of takeaway alcohol, particularly sale of wine in supermarkets, is
a likely contributor. Other
research has shown that the introduction of wine to supermarkets
was responsible for a 16% increase in wine consumption in New
Zealand (Zhang and Casswell, 1999).
Qualitative research suggested this was particularly
important for women (Wyllie et al., 1993) and in this research
increases were found for both younger and older women.
increases are also likely to reflect other changes in the alcohol
environment which have taken place over the decade. Major changes
occurred in the marketing of alcohol with the introduction of
alcohol brand advertising on television and radio in 1992. The
likelihood that this exposure to powerful broadcast advertising
has contributed to an increase in heavier drinking is supported by
other research evidence which has shown that the television
advertising in 1992-1993 increased heavier drinking by beer
drinkers (Casswell and Zhang, 1998).
Other international evidence has also suggested a
contributory effect of alcohol advertising to heavier drinking
(Hill and Casswell, 2001).
broadcast advertising has also been linked to changes in the
social climate surrounding alcohol (Wallack, 1983).
Evidence from these surveys suggests the development of a
more positive climate. There
have been decreases in the number of people concerned about the
drinking of others, despite the increase in heavier drinking and
alcohol related problems. The greater availability of wine,
including its sale in supermarkets may have also contributed to a
process of normalisation. Over the decade more people believed
that wine was a drink suitable for most times of the day. Wine’s
availability in supermarkets and drinking more wine with meals
also increased as reasons for drinking more.
influence in the media environment has been the proliferation of
messages claiming that alcohol is good for health, based in large
part on evidence of a reduced risk of ischemic heart disease
(Edwards et al., 1994). The
surveys also found increases in the number of people who said
drinking was good for their health was a reason for drinking more.
introduced to counter negative effects of alcohol use over the
decade have included compulsory breath testing and
anti-drink-driving advertisements . However, there has been a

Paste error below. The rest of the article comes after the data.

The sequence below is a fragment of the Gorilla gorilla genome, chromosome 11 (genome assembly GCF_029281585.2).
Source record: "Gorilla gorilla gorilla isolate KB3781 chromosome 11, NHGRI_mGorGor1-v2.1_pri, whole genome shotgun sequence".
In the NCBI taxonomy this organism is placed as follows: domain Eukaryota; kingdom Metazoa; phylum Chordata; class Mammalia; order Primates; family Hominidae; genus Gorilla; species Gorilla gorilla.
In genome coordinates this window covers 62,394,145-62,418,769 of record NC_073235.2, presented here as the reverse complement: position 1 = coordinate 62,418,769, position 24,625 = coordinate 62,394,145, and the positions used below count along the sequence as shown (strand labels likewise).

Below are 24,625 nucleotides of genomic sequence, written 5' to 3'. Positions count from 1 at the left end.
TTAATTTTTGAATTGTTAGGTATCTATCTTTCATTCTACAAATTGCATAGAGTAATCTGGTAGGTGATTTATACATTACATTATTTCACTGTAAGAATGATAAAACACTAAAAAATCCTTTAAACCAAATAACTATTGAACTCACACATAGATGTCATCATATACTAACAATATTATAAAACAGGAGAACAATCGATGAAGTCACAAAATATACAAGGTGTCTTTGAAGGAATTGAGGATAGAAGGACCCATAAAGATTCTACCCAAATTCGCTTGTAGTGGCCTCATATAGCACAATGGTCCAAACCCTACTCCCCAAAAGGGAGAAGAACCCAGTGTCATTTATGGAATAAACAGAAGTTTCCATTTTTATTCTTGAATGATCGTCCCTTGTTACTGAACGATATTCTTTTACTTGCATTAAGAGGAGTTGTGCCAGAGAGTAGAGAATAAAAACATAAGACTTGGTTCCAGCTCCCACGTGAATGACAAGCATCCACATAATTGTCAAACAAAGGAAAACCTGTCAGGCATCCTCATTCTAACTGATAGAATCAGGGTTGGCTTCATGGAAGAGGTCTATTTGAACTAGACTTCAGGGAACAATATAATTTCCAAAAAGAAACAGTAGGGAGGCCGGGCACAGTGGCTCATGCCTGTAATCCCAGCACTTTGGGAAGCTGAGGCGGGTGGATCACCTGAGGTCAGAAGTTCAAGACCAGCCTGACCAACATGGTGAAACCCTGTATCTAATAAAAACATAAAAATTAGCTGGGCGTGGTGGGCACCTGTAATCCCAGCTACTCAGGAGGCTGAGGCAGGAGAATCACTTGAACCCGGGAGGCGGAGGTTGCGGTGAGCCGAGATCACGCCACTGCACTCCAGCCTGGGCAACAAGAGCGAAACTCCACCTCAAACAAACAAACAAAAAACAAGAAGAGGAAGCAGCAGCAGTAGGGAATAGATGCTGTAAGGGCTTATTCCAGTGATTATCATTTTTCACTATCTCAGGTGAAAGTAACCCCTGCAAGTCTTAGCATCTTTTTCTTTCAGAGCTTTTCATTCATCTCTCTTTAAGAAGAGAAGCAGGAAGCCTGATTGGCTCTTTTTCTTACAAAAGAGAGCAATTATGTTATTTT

decrease in the number of people who cited being ‘worried about
being caught drinking and driving’ as a reason for drinking less
since the peak in 1993 when CBT was introduced. This decline was
confined to younger men and women however (those under 30).
however, there are indications of less caution over drinking, both
from the increases in typical quantities being consumed and the
complementary measure of drinking enough to feel drunk as well as
from the more liberalised attitudinal changes found in the
is evidence that economic changes influence consumption but this
effected how often people drank, not the typical quantities they
consumed. During the recession in the early years of the decade
all income groups drank less often. Having less money to spend on
alcohol was given as a reason for drinking less by more people at
the time of the economic recession and this declined in popularity
as a reason for drinking less as the economy recovered. Economic
circumstances also affected the numbers of people who chose not to
drink anything in the year prior to the survey. This was true of
the lower and middle income groups who included fewer drinkers
than the higher income group at the beginning of the decade and
whose numbers of drinkers declined further in the first part of
the decade. An upward turn in the Auckland economy was matched by
an increase in drinking by all groups.
The higher income group, whose real income improved during
the economic recovery, increased their frequency of drinking to
pre-recession levels. However, their frequency of drinking
levelled off in the second part of the decade when there was an
increase in the real price of alcohol.
indications of the effects of economic change on how often people
drink are of policy interest. They suggest that increases in
consumption which are facilitated by improved economic conditions
can be mitigated by an increase in the real price of alcohol.
This has policy implications since the real price is
affected by taxation.
it appears that taxation policy can contribute to reduced alcohol
related harm by constraining how often people drink it did not
constrain increases in heavier drinking occasions. Other policies
related to how and when alcohol is made available and the
management of licensed premises may require review in the light of
these research results.